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#YallQueda - Twitter Turns Mockingbird on Oregon Madness

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In what is already surely one of the most bizarre stories of 2016, the Malheur National Wildlife Reserve in Oregon is currently inaccessible to the public. Why, you ask? Well, because it's currently being partially occupied by armed, self-proclaimed militia. 'Say what', you muse? I'm afraid the motivation is no less confusing than the action, it's an act of protest against the imprisonment of 73-year-old Dwight Hammond Jr and his son, Steven. They were both sentenced to 5 years in prison on an arson charge after setting two fires that spread into federal territory.


Is that an unfair sentencing, particularly for a 73-year-old? Perhaps, a big factor in the argument seems to be that the federal government in Oregon are abusing their power. It's clearly a sensitive issue among the locals, as a few members of the neighboring Bundy family took it upon themselves to arm up, rope in some supporters and have since declared that they will not leave the wildlife park until the sentence is revisited and certain laws are reconsidered. The Hammonds, funnily enough, don't want anything to do with this, but over the course of the past few days it's ballooned into a full-blown standoff.


Local reporters have only been allowed to get within a certain distance of the refuge, but it appears that the few dozen occupiers are taking up most of their time putting American flags on things and wandering around the perimeter with their big guns on display. Naturally, social media has become a huge factor in this ongoing story, but not quite in the way you might think.


One of the most contentious issues is the media coverage, as many people, especially on Twitter, have accused news outlets of soft-serving the story. ABC News was the top target in this respect, summarising the standoff as a 'peaceful protest'. Given how ABC and many other outlets were more than happy to characterise the protests in Baltimore and Ferguson as 'riots' as soon as the term became even remotely applicable, this made a lot of people very unhappy.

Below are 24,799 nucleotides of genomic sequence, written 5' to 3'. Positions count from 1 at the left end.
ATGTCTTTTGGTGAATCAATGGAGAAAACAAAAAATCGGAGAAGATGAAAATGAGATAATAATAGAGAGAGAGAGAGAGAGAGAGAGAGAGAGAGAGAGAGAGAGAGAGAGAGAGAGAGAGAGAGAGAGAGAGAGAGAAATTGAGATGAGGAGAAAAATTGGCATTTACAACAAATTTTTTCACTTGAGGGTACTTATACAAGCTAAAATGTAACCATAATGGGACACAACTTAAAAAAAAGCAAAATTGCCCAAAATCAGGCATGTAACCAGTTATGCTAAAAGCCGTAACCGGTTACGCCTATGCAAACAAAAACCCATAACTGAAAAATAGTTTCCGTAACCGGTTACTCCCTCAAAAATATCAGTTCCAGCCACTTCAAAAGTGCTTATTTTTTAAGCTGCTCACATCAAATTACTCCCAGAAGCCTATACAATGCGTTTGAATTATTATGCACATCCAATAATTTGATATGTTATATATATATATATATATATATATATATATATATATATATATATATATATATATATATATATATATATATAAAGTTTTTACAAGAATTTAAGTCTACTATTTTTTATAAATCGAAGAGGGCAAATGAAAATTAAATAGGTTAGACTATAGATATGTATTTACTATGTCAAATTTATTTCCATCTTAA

The other comparison that the news appear to be shying away from is terrorism, mirroring the reluctance to describe the Charleston shooter as a terrorist because, as many suggested, he was white. Accordingly, Twitter has gone on the offensive, using the #YallQueda and #VanillaISIS hashtags as banners. The tweets range from humorous to biting to everything in between, but almost uniformly maintaining focus on the fact that this situation is being unfairly reported and represented, and that white privilege has a lot to do with that.


Even Bernie Sanders has gotten in on the act, sharing an image that compared the occupation to Tamir Rice, who was shot by police whilst standing in a local park holding a toy gun. However this occupation, or whatever you want to call it, turns out, it won't reflect well on the media, as this has became yet another example of their reluctance to apply to same rhetoric to violent white people as to others.



Callum is a film school graduate who is now making a name for himself as a journalist and content writer. His vices include flat whites and 90s hip-hop. Follow him @CallumAtSMF


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#YallQueda - Twitter Turns Mockingbird on Oregon Madness Reviewed by Callum Davies on Thursday, January 07, 2016 Rating: 5

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